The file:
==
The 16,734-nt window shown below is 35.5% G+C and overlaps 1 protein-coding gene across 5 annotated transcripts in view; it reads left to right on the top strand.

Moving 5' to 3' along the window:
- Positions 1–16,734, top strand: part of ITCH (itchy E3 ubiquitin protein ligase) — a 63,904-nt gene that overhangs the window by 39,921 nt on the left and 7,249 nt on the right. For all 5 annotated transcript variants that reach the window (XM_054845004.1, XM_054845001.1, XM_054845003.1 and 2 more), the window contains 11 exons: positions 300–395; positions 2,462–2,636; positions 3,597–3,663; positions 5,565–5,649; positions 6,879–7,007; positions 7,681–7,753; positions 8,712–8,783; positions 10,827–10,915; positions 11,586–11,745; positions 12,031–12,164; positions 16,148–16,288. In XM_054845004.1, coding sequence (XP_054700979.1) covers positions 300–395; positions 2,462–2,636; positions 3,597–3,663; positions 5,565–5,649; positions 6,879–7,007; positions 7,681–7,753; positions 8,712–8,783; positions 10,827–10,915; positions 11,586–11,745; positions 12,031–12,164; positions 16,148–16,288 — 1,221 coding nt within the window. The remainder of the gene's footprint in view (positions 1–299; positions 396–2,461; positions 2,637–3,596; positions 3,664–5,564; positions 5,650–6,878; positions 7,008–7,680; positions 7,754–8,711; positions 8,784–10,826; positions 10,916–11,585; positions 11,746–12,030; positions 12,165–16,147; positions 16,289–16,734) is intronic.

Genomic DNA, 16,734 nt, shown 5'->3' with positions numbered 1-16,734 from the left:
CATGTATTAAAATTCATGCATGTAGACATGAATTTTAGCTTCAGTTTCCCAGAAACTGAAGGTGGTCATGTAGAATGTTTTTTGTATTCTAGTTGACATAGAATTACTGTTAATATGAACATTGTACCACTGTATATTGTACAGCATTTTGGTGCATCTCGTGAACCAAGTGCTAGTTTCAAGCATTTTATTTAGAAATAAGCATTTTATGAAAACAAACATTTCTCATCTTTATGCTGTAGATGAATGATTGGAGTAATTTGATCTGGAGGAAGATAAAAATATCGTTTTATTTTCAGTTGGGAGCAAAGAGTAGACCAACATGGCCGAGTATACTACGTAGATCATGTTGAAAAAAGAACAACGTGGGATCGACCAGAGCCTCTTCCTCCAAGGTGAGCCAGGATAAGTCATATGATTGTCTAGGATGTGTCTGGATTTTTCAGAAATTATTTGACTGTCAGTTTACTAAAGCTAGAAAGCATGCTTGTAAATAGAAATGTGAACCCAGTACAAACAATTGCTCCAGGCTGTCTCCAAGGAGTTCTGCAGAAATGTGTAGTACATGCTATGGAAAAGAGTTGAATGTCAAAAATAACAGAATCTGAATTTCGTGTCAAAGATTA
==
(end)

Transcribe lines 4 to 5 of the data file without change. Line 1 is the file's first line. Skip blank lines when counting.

Genomic DNA, 16,734 nt, shown 5'->3' with positions numbered 1-16,734 from the left:
CATGTATTAAAATTCATGCATGTAGACATGAATTTTAGCTTCAGTTTCCCAGAAACTGAAGGTGGTCATGTAGAATGTTTTTTGTATTCTAGTTGACATAGAATTACTGTTAATATGAACATTGTACCACTGTATATTGTACAGCATTTTGGTGCATCTCGTGAACCAAGTGCTAGTTTCAAGCATTTTATTTAGAAATAAGCATTTTATGAAAACAAACATTTCTCATCTTTATGCTGTAGATGAATGATTGGAGTAATTTGATCTGGAGGAAGATAAAAATATCGTTTTATTTTCAGTTGGGAGCAAAGAGTAGACCAACATGGCCGAGTATACTACGTAGATCATGTTGAAAAAAGAACAACGTGGGATCGACCAGAGCCTCTTCCTCCAAGGTGAGCCAGGATAAGTCATATGATTGTCTAGGATGTGTCTGGATTTTTCAGAAATTATTTGACTGTCAGTTTACTAAAGCTAGAAAGCATGCTTGTAAATAGAAATGTGAACCCAGTACAAACAATTGCTCCAGGCTGTCTCCAAGGAGTTCTGCAGAAATGTGTAGTACATGCTATGGAAAAGAGTTGAATGTCAAAAATAACAGAATCTGAATTTCGTGTCAAAGATTA